Sun debuts midrange servers
- By Charlotte Adams
- May 10, 1998
Sun Microsystems Inc. has unveiled a new line of midrange servers that the company said will give federal users higher performance and availability features typically found only in mainframe systems.
The new Enterprise servers— including the 3500, 4500, 5500 and 6500— are designed to provide the processing power and reliability needed to run human resources, financial management and other so-called enterprise resource planning (ERP) applications, Sun said. The new servers are available immediately.
Sun also introduced a Java-based systems management product that can be used as a stand-alone solution or in conjunction with other systems management packages.
Government agencies are moving in the direction of consolidating key applications, sparking demand for this class of server, said John Leahy, Sun Federal group manager for government affairs. Federal customers in areas ranging from command and control to tax processing "need to be able to integrate their core functions," Leahy said.
The new midrange server line uses the 336 MHz UltraSPARC processor, which provides up to 43 percent better performance than the company's previous-generation servers, according to Sun. The servers also employ Sun's Gigaplane system bus, which, at 84 MHz to 100 MHz throughput, provides more than three times the bandwidth of Hewlett-Packard Co.'s K-Class servers, the company said.
The server line scales from one to 30 reduced instruction-set computer processors in a single machine. For applications that require high availability, up to four Enterprise servers can be clustered to provide fail-over capabilities, in which the workload of a failed system is automatically picked up by the others.
For even greater availability, the systems feature dynamic reconfiguration and alternative pathing. These features allow managers to remove central processor units or input/output buses and route processing around them without having to bring a system down. DR and AP features for I/O will be available next month, the company says, and the dynamic reconfiguration feature for CPUs will be available later this year.
Such features provide availability that is not found outside mainframe systems, said Joyce Becknell, director of distributed computing research for the Business Research Group, Newton, Mass.
Sun entered the enterprise server space only in the last few years, and this offering consolidates the company's position and lets everyone know it is serious and in the market to stay a threat to stalwarts HP, IBM Corp. and Digital Equipment Corp., Becknell said.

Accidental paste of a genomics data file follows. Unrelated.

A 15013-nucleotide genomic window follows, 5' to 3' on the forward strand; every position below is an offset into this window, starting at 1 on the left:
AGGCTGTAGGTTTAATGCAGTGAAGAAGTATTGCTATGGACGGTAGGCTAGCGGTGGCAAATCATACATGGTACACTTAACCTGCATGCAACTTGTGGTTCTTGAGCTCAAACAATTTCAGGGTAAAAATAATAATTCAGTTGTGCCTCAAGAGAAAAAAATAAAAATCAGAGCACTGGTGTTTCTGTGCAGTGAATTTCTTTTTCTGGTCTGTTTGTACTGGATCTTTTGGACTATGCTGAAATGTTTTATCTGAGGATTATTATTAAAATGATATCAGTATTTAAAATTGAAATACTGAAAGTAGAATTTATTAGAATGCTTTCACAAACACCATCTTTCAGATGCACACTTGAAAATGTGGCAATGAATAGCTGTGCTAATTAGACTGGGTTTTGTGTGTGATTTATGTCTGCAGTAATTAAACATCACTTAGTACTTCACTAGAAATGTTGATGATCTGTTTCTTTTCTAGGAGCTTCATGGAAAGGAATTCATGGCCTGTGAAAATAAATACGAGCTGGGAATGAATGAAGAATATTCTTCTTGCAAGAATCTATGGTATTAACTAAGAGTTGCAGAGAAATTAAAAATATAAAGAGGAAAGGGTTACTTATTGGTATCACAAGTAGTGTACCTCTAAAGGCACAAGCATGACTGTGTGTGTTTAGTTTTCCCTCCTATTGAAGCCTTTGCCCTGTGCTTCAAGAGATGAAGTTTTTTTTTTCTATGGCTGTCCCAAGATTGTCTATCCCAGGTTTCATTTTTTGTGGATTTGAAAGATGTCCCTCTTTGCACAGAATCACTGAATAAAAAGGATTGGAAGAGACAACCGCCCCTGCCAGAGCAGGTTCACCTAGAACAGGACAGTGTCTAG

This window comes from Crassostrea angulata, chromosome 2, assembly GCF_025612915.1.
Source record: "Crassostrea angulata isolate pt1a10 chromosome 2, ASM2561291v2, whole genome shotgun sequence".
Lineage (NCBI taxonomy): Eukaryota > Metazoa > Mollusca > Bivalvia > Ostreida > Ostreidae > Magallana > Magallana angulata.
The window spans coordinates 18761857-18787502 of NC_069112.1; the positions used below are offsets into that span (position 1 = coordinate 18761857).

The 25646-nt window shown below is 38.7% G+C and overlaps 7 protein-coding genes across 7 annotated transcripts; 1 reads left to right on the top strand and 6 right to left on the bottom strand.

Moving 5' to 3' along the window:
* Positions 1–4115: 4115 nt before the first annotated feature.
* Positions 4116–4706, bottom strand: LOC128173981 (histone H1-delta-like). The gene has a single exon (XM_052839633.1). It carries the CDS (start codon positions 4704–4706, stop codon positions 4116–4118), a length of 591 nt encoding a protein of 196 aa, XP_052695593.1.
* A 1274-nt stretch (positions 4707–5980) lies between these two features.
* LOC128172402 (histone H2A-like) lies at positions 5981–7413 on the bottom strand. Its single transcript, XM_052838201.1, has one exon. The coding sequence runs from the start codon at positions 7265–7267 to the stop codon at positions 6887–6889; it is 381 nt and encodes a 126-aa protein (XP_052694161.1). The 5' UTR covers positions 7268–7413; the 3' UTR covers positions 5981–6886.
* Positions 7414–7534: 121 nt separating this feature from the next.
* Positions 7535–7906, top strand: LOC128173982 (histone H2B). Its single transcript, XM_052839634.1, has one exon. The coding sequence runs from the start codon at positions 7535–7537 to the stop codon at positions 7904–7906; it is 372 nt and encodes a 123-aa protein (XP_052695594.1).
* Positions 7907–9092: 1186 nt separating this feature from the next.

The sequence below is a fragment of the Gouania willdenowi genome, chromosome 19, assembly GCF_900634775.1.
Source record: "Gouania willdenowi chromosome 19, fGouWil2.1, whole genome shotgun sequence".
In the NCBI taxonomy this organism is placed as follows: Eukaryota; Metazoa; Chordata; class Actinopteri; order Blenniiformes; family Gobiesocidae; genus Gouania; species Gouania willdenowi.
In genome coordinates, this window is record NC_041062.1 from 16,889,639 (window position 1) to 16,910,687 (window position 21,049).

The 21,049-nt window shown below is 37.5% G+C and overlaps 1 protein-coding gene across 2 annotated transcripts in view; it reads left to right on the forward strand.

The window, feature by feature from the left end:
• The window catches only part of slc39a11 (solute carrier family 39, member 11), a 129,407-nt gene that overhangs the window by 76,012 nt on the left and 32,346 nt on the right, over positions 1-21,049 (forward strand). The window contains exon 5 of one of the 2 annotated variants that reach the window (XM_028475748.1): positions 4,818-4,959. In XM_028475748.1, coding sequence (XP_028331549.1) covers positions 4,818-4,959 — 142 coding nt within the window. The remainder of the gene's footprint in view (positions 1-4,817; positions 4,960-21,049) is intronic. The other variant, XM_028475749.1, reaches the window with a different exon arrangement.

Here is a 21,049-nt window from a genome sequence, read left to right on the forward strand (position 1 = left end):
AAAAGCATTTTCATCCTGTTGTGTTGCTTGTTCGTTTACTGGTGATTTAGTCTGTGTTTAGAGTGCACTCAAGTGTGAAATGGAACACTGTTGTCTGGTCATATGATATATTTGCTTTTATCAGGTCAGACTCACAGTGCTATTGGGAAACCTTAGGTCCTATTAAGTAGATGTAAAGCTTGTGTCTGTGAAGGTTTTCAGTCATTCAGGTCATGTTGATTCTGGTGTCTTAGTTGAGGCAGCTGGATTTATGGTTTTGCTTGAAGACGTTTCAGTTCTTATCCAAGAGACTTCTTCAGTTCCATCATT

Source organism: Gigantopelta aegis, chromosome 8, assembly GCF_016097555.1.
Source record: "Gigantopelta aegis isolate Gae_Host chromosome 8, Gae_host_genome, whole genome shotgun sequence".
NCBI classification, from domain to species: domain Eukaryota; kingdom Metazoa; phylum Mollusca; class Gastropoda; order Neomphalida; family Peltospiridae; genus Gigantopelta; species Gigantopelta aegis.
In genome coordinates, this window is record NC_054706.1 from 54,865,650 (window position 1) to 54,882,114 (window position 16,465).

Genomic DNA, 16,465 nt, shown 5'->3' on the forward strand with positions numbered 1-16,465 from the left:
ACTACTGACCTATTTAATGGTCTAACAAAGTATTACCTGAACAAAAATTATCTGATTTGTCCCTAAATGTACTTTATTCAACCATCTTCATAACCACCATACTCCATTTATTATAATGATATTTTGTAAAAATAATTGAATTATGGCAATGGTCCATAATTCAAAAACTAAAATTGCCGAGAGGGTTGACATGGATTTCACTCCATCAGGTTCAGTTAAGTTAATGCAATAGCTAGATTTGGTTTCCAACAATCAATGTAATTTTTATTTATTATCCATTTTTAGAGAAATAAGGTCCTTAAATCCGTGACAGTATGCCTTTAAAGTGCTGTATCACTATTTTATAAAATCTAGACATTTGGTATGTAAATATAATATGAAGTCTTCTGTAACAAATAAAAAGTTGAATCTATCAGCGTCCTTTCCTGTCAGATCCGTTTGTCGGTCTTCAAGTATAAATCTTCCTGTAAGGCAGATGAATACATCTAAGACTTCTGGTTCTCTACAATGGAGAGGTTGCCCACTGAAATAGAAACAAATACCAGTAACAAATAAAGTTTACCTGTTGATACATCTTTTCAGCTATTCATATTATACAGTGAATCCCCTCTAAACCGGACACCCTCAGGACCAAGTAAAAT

To be a player in the enterprise server arena, a company needs hardware, an operating system, third-party applications and system management tools, which Sun has, Becknell said. High-end applications such as ERP used to be put on the mainframe, but servers such as Sun's can run enterprise applications. Sun also is targeting data warehousing, decision support, Internet/intranets and high-performance computing applications.
The U.S. Postal Service may be an early adopter of the new machines. The agency probably will upgrade its recent Scaleable Midrange Computer award to Sun to encompass the new technology, said John Unekis, an information technology planner for the agency's Information Systems Department in Washington, D.C.
Among other applications, USPS needs district-level servers that can handle such tasks as internal accounting, time and attendance, and some customer accounting functions, Unekis said. The boxes also could function as World Wide Web servers for public access to online mail-tracking functions for such things as parcels and priority mail, he said.
A prospective plant information management system might also be a good fit, Unekis said. This ERP-type application will "allow us to dynamically manage the workload in the [mail] processing plants" on a real-time basis, he said.
Pricing begins at $49,700 for an entry-level 3500 system with two 250 MHz processors and 9G of disk space.
The new hardware will be available on contracts such as NASA's Scientific and Engineering Workstation Procurement II and the Treasury Distributed Processing Infrastructure as well as from resellers on the General Services Administration schedule, according to Sun.
-- Adams is a free-lance writer based in Alexandria, Va. She can be reached at [email protected]